The purpose of the Bill of Rights is to make a fundamental and clear statement about the rights of man. They are fundamental because all Congressional acts are subservient to them and clear because, unlike the complex legal code, the basic rights were intended to be known by all.
Having lived through war, the Founders recognized that during war, it is necessary to suspend the normal function of law, as “law” is a concept that is only possible in civil society. But they also recognized the danger of allowing any exception that would lead to the violation of rights. So, they provided strict limits: the President is the Commander in Chief, but he may only act with the consent of Congress, and that consent expires after two years. Furthermore, Congress has the power to issue letters of Marque and Reprisal, which authorizes specific individuals to attack specific groups and bring them to admiralty courts. In both cases, enemies were to be explicitly identified by Congress and enjoyed the protection of the rules of war.
We may argue about how practical these principles are and how earnestly they were followed from the start, but it is worth considering how they are routinely violated in the so-called “war on terror” going on today:
There is no war: “Terror” is an emotion, not a group of people. Therefore, no actual “war” and no actual “victory” (which requires clearly identified parties) is possible. This makes a congressional declaration of war impossible. While Congress makes occasional statements in support of the executive office, they are Constitutionally meaningless.
There is no enemy: The Constitution provides for Letters of Marque and Reprisal in cases where a war is not possible or desirable. But there is no enemy in the “war on terror.” “Al Qaeda” is a quasi-mythical entity which has more existence as an entity in the minds of those who hate/fear and/or admire it than as a physical organization of material command and support. Most of its “followers” are non-violent. Many more advocate violence (not admirable but not an act of war) than practice it. Many of those killed as “terrorists” have only some vague emotional bond with its ideology, others none at all. Certainly there is no physical network in which all such persons can be proven to be involved.
Killings are extra-judicial:
The executive branch has created a new class of enemy: the “unlawful combatant.” This person is exempt from both civil protections as well as the rules of war. (By the way, the purpose of so-called “rules of war” is not to protect the enemy, as in any conflict at least one party is by definition willing to violate rights. Their purpose is enable peaceful coexistence possible afterward. By contrast, the historical purpose of disregarding the laws of war is to dehumanize the enemy and thus make post-conflict peaceful coexistence impossible.)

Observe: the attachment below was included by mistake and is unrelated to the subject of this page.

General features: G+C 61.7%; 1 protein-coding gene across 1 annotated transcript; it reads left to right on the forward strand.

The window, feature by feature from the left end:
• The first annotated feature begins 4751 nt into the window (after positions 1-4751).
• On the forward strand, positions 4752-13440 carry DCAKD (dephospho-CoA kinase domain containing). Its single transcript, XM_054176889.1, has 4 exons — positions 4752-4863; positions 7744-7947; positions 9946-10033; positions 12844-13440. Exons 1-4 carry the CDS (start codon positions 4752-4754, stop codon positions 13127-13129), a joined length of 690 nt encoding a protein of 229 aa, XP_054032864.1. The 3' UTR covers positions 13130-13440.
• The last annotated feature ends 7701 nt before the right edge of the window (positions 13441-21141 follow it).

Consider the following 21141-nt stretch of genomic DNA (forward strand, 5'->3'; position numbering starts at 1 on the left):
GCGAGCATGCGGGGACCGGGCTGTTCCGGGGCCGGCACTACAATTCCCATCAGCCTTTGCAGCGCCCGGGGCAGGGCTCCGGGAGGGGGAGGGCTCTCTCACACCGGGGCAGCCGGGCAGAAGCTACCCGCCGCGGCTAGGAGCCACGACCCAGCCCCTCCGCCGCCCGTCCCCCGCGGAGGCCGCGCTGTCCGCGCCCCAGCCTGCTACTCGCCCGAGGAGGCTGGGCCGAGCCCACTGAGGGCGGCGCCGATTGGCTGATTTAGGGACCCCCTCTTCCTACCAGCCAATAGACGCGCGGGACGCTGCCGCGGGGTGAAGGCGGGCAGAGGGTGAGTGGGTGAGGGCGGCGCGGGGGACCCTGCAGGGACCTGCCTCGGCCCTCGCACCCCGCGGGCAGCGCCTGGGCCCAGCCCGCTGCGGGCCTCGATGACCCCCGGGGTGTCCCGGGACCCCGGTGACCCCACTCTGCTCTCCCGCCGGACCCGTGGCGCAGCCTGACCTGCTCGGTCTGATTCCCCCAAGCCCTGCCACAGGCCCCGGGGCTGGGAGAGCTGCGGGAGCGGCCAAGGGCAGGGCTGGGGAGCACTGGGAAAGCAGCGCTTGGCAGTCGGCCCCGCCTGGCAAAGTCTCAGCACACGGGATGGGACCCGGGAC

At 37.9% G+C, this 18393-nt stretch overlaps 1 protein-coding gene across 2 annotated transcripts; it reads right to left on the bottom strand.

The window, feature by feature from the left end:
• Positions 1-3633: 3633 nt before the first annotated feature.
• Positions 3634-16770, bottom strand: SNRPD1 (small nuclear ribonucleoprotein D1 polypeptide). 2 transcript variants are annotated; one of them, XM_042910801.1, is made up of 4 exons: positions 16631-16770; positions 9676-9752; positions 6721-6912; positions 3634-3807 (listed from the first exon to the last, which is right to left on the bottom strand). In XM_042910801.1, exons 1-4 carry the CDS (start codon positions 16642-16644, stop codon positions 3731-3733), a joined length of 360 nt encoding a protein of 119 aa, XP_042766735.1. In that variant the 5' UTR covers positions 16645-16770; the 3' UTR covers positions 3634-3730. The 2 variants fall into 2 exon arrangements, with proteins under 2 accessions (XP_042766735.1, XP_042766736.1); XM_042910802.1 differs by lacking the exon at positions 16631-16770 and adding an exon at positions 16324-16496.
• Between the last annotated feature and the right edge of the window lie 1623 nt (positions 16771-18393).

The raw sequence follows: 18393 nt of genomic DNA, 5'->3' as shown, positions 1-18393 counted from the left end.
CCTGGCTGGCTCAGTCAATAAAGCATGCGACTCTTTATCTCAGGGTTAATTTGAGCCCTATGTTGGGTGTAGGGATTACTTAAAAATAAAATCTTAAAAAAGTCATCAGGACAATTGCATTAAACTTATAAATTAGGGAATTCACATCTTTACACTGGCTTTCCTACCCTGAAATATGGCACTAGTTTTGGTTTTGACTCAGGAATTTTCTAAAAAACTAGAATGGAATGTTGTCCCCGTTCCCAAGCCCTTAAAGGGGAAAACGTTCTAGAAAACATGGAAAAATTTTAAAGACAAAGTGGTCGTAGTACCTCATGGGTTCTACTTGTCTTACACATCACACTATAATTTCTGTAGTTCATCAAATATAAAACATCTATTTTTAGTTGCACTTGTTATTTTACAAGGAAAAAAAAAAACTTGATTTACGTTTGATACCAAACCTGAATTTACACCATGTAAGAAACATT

No one is off-limits: in a war, combatants and non-combatants are clearly defined, and non-combatants are off-limits. While this is never perfectly practiced, at least the enemy and the conflict are clearly identified and so are violations can be exposed. But by identifying an emotion as the enemy, no end to the conflict is possible, and no one is off-limits.
For example, the U.S. government has no problem killing its own citizens without any judicial process for advocating violence outside of the country. That is a crime within U.S. territory, but not an act of war when conducted abroad, so it violates both the legal rights of U.S. citizens and the sovereignty of other nations.
Most “terrorists” tried in the U.S. since 9/11 were actually recruited and provided with their targets and plots by the FBI. They are not guilty of plotting any attack, as the government did that for them, but of the emotion of hate and/or the desire to spread fear in the public. In fact it is the U.S. government that terrorizes the public by finding peaceful but angry people and training them to be terrorists – and then prosecuting them for the same crime.
Guilt is tautological: While the “war on terror” is nominally against “terrorism,” it is actually defined not in terms of any particular action, but by the potential emotion created in the (hypothetical) victim. The final result is that anyone may be imprisoned or assassinated for the sole reason that something they thing did scared someone. Until there is a fundamental change to human nature, no end is possible for such a conflict.
Why was Anwar al-Awlaki (and his 16-year old son) killed? Because he is a terrorist. How do we know that? Because he is dead. If he were not guilty, he would not have been assassinated. No legal proof is needed because this is a military decision, and military decisions are outside the realm of civil law. Why is killing unarmed U.S. citizens for their violent rhetoric a military matter? Because we’re in a “war on terror” and fear is now an act of war.
There is no victory: One of the worst aspects of the “war on terror” is the impossibility of victory. How can we possibly defeat a basic human emotion? When every single Muslim is converted to Christianity or killed? But the war has already been extended beyond those fighting for ideological reasons — much of the “anti-terrorist” activity within the U.S. is actually in pursuit of the drug war (a conflict with a similar history). And just like the drug war, when the enemy is a mental state, no victory is ever possible.
The ultimate purpose of making an emotion the enemy is to take the rules of military action (which are properly outside the realm of civil law) out of the limited context of war and allow them to be applied to anyone. Thus is justified endless war, unchecked expansion of the power and size of the state, and a total end round around Constitutional checks on the State’s power to violate individual rights.